Big Fish Audio Vintage VI Reviewed

September 18, 2013
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Big Fish Audio has long been at the forefront of creating virtual instruments and soundware around a musical idea. Often, it’s the latest emerging sub-genre in hip-hop or EDM that a composer or producer needs to know. In Vintage VI (recently renamed from "Vintage Vibe" to avoid confusion with the electric piano builder and vintage gear repair shop of that name), that idea spans from the mid-’50s to the early ’70s, taking a musico-cultural walkabout that wears sandals in San Francisco and go-go boots in London, with stops in Motown and Memphis. It combines a full band worth of period-authentic instruments with quick-access effects and tone shaping. Let’s take a closer look.
 

PROS: Well-curated selection of classic keyboards, guitars, basses, and drums. Both the sampling approach and the great effects make getting a retro sound quick and fun. Drum kits are both high-quality and programmable enough to justify a virtual instrument all their own. 

CONS: No synth sounds. In Kontakt Player, the sounds themselves aren’t nearly as editable as the effects.

Bottom Line: From hippie-psychedelic to Austin Powers mod, Vintage VI creates an authentic retro sound so that you don’t have to.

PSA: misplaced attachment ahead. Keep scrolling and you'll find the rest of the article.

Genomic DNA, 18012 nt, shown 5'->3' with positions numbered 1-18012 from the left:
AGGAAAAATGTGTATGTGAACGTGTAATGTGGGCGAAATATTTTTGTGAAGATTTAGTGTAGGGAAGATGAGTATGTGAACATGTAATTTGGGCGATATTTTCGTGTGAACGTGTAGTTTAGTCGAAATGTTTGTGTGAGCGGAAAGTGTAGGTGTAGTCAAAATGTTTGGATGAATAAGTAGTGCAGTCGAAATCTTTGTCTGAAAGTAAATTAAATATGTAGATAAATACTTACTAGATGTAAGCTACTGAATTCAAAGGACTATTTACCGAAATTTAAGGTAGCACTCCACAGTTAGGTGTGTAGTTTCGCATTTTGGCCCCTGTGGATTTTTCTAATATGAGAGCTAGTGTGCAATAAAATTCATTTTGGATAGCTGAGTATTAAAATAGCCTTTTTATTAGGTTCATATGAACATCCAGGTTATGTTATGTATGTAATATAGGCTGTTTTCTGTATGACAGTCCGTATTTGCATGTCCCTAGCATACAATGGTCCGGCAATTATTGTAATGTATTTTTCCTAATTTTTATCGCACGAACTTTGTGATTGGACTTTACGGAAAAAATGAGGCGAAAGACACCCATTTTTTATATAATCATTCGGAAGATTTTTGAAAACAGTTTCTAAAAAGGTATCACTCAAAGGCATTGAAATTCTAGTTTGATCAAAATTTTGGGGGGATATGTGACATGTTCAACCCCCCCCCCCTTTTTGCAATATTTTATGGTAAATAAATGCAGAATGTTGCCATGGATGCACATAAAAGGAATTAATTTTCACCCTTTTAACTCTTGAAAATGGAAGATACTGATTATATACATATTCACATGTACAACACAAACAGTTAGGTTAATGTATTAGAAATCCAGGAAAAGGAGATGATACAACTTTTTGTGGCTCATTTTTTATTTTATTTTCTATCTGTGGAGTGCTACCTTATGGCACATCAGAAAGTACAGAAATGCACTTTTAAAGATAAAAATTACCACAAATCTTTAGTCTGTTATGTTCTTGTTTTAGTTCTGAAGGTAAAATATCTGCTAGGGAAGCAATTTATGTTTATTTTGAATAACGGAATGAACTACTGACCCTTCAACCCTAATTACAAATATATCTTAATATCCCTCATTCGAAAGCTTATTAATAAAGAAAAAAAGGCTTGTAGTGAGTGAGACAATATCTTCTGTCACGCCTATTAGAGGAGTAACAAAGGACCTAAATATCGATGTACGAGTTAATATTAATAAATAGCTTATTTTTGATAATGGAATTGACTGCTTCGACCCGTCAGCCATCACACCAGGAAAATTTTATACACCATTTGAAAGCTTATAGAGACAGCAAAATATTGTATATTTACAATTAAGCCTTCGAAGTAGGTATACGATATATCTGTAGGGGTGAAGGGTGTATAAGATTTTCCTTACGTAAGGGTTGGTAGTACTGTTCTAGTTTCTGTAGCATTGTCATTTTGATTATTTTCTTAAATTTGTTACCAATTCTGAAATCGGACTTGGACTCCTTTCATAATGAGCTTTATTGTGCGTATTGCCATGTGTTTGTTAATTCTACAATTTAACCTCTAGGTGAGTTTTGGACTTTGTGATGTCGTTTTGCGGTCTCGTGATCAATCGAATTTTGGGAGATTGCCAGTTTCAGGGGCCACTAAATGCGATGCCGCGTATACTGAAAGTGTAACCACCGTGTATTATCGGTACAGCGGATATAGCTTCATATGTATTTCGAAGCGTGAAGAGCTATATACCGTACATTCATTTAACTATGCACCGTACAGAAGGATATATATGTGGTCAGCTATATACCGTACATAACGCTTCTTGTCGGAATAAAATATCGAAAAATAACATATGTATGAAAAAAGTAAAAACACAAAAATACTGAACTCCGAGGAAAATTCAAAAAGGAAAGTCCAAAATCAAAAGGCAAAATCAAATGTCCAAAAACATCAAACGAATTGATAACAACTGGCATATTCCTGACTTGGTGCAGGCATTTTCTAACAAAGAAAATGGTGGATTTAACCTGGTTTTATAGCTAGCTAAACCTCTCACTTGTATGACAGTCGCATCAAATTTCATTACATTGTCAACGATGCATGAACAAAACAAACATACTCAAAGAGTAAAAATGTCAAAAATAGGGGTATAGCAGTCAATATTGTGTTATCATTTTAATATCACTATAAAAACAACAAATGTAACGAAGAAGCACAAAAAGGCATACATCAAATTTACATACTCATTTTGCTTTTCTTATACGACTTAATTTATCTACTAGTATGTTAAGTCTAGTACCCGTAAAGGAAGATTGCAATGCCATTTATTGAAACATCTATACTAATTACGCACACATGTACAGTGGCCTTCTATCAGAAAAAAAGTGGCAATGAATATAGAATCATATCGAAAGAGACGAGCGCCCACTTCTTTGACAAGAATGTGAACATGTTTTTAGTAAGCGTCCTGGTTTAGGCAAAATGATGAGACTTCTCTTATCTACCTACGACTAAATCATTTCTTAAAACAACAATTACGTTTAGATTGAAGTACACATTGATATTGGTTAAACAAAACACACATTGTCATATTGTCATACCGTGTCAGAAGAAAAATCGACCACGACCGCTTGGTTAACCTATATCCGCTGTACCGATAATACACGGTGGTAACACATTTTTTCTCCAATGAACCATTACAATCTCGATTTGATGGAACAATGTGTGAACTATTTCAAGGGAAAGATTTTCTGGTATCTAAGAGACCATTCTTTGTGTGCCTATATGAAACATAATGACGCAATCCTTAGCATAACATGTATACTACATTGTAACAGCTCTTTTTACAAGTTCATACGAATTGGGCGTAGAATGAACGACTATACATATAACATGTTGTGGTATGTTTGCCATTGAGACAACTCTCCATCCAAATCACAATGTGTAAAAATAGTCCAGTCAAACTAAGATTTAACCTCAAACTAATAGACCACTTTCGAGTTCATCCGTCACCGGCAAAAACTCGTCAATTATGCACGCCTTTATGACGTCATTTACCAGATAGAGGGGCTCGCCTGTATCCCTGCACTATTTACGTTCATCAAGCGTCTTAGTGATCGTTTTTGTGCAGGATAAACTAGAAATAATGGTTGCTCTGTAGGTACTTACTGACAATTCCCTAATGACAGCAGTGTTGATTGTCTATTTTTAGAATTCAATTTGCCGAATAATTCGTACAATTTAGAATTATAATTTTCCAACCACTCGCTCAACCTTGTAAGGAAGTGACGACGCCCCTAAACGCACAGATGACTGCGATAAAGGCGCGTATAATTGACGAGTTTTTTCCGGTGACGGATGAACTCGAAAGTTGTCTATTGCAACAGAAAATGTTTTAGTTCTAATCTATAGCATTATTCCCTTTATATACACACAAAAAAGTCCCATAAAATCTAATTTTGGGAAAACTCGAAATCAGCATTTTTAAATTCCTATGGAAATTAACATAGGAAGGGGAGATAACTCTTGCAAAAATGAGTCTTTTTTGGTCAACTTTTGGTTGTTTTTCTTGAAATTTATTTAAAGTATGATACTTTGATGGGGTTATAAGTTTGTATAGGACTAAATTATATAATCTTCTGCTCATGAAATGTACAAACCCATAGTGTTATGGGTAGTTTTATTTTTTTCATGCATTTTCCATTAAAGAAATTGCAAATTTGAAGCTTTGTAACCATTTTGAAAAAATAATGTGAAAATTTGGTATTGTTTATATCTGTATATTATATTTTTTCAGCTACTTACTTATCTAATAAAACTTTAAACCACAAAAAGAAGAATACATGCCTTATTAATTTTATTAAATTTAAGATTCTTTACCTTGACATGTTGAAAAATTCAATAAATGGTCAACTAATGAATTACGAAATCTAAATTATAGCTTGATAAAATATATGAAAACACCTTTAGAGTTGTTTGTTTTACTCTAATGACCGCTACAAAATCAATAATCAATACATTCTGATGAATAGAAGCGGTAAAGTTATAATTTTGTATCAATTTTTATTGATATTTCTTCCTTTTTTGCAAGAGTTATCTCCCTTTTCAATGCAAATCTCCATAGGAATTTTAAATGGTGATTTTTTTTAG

$199.95 download or boxed DVD | bigfishaudio.com 

 

Keyboards

The keyboard section has several clean and dirty variants of Rhodes and Fender Piano Bass, Wurly, Clavinet, Hammond, and combo organs including Farfisa Compact, Vox Continental, and even an air-blown Emenee toy organ. Across the board, the samples are full of character. The Rhodes has plenty of both sparkle and bark, and its harmonic profile leans slightly Wurly as some real Rhodes pianos did. While the Hammonds don’t have drawbars, they’re grindy, full, and warm. However, on patches that have harmonic percussion, it triggers polyphonically, i.e. not vintage-correctly.

Key-switches trigger variations such as drawbar registrations, Clav pickup settings, and the like. Other than that, the user interface generally doesn’t get you inside the keyboard sounds at the “synth editing” level (not counting the deeper editing you can do in the full version of Kontakt, of course). Instead, it focuses on the effects (keep reading), which are excellent and can get a lot of tonal variation out of one instrument sound.